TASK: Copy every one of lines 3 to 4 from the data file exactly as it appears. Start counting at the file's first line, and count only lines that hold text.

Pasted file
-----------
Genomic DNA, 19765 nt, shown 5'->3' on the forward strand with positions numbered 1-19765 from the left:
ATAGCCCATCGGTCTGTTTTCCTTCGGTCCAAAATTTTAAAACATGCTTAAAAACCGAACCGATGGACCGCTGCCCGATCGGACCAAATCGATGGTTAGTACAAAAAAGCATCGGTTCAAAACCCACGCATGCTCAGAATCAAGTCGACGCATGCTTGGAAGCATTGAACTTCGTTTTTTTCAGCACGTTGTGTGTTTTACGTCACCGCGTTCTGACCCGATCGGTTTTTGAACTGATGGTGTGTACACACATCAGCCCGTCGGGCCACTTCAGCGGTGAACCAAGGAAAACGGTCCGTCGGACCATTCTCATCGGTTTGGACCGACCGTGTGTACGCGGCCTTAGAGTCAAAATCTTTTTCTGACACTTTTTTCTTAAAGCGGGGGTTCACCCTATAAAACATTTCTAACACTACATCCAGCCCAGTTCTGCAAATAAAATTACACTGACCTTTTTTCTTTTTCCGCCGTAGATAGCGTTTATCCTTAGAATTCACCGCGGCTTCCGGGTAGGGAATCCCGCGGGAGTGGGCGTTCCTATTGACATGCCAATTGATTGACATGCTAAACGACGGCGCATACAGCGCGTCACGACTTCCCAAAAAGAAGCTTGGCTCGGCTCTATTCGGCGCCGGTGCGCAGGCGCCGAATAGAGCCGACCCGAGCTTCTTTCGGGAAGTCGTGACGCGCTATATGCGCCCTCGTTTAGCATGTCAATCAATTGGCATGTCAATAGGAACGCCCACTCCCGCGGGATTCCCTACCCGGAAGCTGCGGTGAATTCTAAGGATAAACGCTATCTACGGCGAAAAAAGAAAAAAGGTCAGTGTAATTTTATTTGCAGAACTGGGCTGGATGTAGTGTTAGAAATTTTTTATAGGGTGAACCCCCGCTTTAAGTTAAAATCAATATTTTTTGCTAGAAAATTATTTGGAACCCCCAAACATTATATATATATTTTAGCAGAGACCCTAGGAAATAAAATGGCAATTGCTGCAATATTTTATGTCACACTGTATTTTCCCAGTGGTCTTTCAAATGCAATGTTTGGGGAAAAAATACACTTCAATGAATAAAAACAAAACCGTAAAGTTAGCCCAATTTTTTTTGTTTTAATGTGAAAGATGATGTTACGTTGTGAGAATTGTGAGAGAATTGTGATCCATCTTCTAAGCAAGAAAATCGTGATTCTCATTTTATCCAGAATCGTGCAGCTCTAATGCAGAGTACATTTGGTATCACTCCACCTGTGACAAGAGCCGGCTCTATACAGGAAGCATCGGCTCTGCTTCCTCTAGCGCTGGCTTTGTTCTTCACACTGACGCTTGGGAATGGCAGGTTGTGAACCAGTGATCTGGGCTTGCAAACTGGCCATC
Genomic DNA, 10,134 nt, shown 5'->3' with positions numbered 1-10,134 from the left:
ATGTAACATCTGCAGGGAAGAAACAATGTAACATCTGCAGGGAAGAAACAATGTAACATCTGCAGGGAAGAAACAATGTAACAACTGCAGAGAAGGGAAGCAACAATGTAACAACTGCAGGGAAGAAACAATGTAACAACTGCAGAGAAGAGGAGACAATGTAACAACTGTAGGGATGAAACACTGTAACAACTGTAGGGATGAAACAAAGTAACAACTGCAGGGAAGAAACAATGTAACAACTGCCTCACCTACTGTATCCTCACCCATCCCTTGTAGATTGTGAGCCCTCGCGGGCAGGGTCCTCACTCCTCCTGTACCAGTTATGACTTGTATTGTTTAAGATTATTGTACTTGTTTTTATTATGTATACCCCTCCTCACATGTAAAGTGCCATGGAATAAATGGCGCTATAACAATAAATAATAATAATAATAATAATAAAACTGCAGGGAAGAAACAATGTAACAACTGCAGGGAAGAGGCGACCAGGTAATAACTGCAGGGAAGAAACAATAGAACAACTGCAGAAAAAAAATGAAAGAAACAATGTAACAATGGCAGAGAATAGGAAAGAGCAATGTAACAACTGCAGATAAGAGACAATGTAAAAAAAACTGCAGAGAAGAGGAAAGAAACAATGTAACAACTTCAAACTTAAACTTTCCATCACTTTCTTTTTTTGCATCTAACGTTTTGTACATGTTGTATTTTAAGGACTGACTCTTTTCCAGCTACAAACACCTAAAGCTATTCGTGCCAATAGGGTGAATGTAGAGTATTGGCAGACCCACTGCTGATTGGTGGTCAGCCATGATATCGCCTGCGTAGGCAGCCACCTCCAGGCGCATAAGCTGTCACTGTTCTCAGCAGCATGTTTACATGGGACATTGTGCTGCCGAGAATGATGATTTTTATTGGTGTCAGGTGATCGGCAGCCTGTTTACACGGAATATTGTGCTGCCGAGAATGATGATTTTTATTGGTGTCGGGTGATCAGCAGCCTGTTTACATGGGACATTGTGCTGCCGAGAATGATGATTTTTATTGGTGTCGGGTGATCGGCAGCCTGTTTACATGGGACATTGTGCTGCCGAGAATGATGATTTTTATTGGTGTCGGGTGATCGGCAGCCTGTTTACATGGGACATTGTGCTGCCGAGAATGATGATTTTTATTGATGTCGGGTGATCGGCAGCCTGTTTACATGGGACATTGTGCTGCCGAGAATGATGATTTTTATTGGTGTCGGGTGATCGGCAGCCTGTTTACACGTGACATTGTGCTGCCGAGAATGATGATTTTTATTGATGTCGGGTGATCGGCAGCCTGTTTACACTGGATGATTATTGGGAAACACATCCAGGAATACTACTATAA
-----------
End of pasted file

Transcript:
Genomic DNA, 10,134 nt, shown 5'->3' with positions numbered 1-10,134 from the left:
ATGTAACATCTGCAGGGAAGAAACAATGTAACATCTGCAGGGAAGAAACAATGTAACATCTGCAGGGAAGAAACAATGTAACAACTGCAGAGAAGGGAAGCAACAATGTAACAACTGCAGGGAAGAAACAATGTAACAACTGCAGAGAAGAGGAGACAATGTAACAACTGTAGGGATGAAACACTGTAACAACTGTAGGGATGAAACAAAGTAACAACTGCAGGGAAGAAACAATGTAACAACTGCCTCACCTACTGTATCCTCACCCATCCCTTGTAGATTGTGAGCCCTCGCGGGCAGGGTCCTCACTCCTCCTGTACCAGTTATGACTTGTATTGTTTAAGATTATTGTACTTGTTTTTATTATGTATACCCCTCCTCACATGTAAAGTGCCATGGAATAAATGGCGCTATAACAATAAATAATAATAATAATAATAATAAAACTGCAGGGAAGAAACAATGTAACAACTGCAGGGAAGAGGCGACCAGGTAATAACTGCAGGGAAGAAACAATAGAACAACTGCAGAAAAAAAATGAAAGAAACAATGTAACAATGGCAGAGAATAGGAAAGAGCAATGTAACAACTGCAGATAAGAGACAATGTAAAAAAAACTGCAGAGAAGAGGAAAGAAACAATGTAACAACTTCAAACTTAAACTTTCCATCACTTTCTTTTTTTGCATCTAACGTTTTGTACATGTTGTATTTTAAGGACTGACTCTTTTCCAGCTACAAACACCTAAAGCTATTCGTGCCAATAGGGTGAATGTAGAGTATTGGCAGACCCACTGCTGATTGGTGGTCAGCCATGATATCGCCTGCGTAGGCAGCCACCTCCAGGCGCATAAGCTGTCACTGTTCTCAGCAGCATGTTTACATGGGACATTGTGCTGCCGAGAATGATGATTTTTATTGGTGTCAGGTGATCGGCAGCCTGTTTACACGGAATATTGTGCTGCCGAGAATGATGATTTTTATTGGTGTCGGGTGATCAGCAGCCTGTTTACATGGGACATTGTGCTGCCGAGAATGATGATTTTTATTGGTGTCGGGTGATCGGCAGCCTGTTTACATGGGACATTGTGCTGCCGAGAATGATGATTTTTATTGGTGTCGGGTGATCGGCAGCCTGTTTACATGGGACATTGTGCTGCCGAGAATGATGATTTTTATTGATGTCGGGTGATCGGCAGCCTGTTTACATGGGACATTGTGCTGCCGAGAATGATGATTTTTATTGGTGTCGGGTGATCGGCAGCCTGTTTACACGTGACATTGTGCTGCCGAGAATGATGATTTTTATTGATGTCGGGTGATCGGCAGCCTGTTTACACTGGATGATTATTGGGAAACACATCCAGGAATACTACTATAA